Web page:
However, this is Menispermum canadense, also known as Canadian moonseed, common moonseed or yellow parilla. It can be easily mistaken for common grapes to the untrained eye. The fruits and seeds of this plant are poisonous, causing nausea and vomiting, they’re often fatal.

Morchella, or the true morel. Is an edible, very harmless mushroom.

However, it has a potentially deadly (if eaten raw) twin called Gyromitra esculenta which falls into the category of the false morels. (There are several species which belong to the false morels.)

A few common foods that also contain poisons:

  • The seeds of cherries, peaches, plums, almonds and apricots are poisonous. They contain amygdalin, a cyanogenic glycoside. It’s highly toxic.
  • Four or five kidney beans eaten raw can cause nausea vomiting and diarrhoea, and if cooked too low (80°C or 176°F) they’re even five times as toxic as raw.
  • Mango leaves, stems, peel and sap contain urushiol, which is the same allergen as in poison ivy. It causes a condition called urushiol-induced contact dermatitis. A previous allergic reaction is more likely to cause another.
  • Raw nutmeg is like really freaky. It contains a naturally occurring insecticide (against insects) and acaricide (against 8-legged crawlies/spiders) called myristicin and it’s possibly neurotoxic. High doses have psychoactive and hallucinogenic effects. You’re somewhere in a state between waking and dreaming all while euphoric and feeling nauseous. Also, including bloodshot eyes and impaired memory. “Nutmeg intoxication has an extremely long delay before the peak is reached, sometimes taking up to seven hours, and effects can be felt for 24 hours, with lingering effects lasting up to 72 hours.”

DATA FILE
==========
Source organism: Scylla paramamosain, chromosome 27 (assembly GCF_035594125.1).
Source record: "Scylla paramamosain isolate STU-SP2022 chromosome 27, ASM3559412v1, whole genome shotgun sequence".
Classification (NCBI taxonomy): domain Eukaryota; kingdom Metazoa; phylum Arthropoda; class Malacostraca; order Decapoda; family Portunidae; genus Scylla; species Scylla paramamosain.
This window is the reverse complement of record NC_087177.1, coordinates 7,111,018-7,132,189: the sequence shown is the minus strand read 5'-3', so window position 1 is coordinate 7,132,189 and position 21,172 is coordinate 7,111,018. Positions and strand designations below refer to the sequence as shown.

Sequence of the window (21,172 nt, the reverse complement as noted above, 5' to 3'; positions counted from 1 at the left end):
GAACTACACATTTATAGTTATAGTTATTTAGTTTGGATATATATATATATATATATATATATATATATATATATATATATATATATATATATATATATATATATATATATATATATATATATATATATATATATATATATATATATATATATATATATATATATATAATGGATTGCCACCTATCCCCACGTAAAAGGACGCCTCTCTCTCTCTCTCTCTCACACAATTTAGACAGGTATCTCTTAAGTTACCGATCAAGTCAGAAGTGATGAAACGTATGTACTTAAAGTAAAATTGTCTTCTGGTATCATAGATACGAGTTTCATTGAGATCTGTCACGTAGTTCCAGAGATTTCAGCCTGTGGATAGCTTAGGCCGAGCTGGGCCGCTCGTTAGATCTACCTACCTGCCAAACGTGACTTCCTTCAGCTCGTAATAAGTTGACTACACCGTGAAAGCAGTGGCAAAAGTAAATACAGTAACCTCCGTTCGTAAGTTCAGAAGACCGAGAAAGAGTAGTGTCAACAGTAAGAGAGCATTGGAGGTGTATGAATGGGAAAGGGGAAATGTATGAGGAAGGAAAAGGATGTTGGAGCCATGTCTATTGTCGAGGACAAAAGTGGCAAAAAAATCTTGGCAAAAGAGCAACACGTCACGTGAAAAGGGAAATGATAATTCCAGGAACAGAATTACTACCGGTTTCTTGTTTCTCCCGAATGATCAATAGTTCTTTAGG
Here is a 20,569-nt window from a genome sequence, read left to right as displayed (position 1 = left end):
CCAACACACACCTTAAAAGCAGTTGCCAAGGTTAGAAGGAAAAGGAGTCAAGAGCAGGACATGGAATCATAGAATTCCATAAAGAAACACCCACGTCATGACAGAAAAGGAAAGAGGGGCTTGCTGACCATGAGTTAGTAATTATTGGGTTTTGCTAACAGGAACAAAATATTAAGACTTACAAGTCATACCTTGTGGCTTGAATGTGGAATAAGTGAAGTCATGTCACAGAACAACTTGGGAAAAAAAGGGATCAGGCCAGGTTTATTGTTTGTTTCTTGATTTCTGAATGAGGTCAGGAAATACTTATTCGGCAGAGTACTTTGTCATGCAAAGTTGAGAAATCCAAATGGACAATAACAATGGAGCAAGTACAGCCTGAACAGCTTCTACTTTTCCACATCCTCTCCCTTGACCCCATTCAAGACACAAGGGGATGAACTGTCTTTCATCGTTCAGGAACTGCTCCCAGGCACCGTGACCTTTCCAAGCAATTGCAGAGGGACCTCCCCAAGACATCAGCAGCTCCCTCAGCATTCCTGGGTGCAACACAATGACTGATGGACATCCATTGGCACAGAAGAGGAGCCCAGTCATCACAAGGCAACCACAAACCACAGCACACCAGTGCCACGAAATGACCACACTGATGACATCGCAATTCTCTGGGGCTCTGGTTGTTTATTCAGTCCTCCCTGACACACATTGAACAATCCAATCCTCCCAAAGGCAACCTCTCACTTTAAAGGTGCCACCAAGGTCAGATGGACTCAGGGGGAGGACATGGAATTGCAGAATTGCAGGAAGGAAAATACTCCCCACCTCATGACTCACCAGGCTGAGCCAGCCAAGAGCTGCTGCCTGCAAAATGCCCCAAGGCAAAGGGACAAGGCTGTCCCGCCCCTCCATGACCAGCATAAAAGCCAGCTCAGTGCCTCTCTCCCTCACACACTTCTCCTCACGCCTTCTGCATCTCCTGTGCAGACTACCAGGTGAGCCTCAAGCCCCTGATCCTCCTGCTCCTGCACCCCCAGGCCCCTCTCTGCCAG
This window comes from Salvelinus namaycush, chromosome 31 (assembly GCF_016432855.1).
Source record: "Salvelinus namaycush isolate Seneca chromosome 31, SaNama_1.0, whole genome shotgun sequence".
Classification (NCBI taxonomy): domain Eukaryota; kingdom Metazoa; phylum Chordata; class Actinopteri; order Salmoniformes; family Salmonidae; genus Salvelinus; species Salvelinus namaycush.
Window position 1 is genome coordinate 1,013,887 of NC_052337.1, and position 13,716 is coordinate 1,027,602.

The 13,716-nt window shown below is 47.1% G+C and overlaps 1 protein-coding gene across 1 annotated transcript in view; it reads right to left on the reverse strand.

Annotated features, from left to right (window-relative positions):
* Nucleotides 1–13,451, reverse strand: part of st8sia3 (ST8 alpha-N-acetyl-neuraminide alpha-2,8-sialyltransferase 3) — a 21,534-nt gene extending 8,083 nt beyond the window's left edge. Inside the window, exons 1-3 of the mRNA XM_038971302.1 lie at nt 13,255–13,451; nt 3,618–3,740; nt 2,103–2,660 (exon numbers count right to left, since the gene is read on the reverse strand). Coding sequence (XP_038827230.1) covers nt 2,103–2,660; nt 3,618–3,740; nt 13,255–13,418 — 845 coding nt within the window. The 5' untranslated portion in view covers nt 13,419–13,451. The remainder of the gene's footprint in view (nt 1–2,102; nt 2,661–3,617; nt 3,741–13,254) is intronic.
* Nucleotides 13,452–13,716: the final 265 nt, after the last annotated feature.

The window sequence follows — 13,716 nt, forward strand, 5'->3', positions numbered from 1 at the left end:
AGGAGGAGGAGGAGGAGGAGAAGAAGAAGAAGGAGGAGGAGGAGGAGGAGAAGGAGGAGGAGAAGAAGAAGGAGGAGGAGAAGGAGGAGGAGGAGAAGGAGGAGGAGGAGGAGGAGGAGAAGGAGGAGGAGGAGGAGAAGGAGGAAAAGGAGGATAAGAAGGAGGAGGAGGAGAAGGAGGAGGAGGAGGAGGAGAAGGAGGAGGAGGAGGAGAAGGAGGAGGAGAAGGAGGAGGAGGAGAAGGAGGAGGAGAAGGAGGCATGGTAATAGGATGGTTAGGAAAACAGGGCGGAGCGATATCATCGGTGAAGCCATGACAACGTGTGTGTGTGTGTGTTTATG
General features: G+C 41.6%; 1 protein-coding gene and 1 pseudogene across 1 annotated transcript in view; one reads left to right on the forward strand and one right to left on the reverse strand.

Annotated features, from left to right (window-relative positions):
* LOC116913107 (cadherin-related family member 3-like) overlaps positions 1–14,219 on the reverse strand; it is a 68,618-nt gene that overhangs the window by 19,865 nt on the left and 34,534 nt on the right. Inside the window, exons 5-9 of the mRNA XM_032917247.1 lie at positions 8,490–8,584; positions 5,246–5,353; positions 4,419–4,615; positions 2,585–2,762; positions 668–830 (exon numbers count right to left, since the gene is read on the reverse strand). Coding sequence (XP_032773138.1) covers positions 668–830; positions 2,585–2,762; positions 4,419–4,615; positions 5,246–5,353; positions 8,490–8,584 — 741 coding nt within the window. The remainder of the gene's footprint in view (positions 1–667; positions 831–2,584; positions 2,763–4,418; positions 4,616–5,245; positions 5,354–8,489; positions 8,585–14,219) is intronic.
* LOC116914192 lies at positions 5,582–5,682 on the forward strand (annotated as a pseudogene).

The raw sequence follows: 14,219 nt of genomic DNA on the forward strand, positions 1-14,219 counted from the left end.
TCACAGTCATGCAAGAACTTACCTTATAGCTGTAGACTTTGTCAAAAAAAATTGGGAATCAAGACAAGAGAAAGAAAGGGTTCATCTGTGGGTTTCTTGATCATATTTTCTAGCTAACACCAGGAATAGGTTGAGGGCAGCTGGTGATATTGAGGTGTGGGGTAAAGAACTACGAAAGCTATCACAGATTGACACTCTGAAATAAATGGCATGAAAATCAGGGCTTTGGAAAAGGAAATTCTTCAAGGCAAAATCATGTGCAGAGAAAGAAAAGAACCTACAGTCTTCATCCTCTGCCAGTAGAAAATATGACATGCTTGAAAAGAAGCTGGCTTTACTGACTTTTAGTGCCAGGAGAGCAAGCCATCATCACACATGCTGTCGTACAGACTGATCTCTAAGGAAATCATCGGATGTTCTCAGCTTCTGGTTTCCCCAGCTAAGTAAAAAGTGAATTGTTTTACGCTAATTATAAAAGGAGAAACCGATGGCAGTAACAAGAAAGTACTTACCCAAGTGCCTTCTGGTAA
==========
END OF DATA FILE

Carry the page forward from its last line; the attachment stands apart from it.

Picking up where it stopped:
• Tomatoes belong to the nightshade family (Solanaceae) which makes their stems and leaves toxic due to solanine (who would eat those though? don’t cook them!) It upsets your digestive system and your nerves. Tomatine which can be found in leaves, stems and unripe green tomatoes is also toxic, though it’s never present in sufficient amount,

I’m sure you noticed, but none of them are definitely fatal, which is because as a whole the term poisonous applies to plants that cause us humans great discomfort. And in fact, a lot of plants are poisonous, even a great range of them that looks particularly harmless. Though nature is rather diligent in coding red berries as bad™. I’ve also listed a mushroom, even though there’s a technical difference between them and plants, but for the sake of your ask – if you want to accidentally eat something deadly you always have good chances with a mushroom.

There’s a lot of poisonous plants, however, the key is that you have to eat them in many cases. Touch alone in many cases isn’t enough.

On another note: Allergies combined with plants that are highly severe can be deadly. For example, Hedera helix (common ivy) is harmless to the general public, unless you’re severely allergic.

I hope you found something to help you with your writing.

- Mod Jana

Sources: Wikipedia, (x) (x) (x) (x) (x) (x) (x) (x)